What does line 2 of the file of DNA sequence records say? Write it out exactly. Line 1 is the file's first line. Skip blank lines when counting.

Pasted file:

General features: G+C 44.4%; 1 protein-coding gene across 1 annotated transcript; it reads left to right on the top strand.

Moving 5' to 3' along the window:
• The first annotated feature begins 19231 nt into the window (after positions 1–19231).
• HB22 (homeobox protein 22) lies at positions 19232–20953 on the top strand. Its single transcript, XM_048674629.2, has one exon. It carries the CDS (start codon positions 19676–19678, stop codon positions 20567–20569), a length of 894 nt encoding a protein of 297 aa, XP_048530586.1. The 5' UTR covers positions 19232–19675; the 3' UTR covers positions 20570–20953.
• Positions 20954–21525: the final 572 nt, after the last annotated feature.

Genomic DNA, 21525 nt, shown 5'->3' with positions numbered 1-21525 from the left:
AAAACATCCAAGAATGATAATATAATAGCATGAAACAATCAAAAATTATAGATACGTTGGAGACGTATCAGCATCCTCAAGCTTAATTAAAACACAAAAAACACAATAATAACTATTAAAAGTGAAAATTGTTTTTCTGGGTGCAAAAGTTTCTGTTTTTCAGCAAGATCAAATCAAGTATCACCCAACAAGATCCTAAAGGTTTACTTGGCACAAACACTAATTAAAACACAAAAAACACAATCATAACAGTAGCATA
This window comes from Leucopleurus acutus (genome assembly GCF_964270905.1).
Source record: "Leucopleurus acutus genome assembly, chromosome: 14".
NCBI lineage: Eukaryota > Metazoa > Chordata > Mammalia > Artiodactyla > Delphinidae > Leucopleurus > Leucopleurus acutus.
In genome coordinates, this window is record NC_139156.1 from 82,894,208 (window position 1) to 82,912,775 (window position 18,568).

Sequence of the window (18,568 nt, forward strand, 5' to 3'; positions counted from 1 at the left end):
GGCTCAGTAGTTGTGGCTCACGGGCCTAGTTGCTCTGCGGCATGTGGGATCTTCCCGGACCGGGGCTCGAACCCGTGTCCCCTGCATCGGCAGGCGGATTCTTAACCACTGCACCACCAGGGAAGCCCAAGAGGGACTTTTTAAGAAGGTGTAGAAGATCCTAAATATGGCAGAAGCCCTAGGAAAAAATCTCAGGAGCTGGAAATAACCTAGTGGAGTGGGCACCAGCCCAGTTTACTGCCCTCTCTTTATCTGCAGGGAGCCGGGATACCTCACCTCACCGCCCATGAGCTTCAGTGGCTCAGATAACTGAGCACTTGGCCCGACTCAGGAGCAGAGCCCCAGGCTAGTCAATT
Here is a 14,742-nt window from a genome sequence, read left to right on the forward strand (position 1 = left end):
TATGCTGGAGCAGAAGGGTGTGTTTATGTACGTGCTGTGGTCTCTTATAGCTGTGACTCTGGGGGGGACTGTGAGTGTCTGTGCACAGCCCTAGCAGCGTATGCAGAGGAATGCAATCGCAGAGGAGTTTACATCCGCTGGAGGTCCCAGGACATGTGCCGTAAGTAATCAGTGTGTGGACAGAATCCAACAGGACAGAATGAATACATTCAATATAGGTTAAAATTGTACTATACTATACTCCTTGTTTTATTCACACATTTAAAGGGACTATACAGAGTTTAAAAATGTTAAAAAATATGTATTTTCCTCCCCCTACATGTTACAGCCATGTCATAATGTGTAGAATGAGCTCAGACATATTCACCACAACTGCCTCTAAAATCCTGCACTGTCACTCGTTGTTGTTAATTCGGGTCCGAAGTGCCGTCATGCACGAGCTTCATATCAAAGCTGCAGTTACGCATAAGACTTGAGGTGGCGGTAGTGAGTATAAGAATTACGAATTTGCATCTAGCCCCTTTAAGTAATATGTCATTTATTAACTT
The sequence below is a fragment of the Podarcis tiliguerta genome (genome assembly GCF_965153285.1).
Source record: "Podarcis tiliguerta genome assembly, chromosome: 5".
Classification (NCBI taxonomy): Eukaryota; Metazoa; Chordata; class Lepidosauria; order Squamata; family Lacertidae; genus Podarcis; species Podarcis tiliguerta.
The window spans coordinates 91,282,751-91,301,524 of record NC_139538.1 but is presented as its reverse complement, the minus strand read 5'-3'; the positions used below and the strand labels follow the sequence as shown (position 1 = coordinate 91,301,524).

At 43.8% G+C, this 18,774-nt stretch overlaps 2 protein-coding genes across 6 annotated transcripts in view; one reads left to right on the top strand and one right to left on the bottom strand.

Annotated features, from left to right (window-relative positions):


Moving 5' to 3' along the window: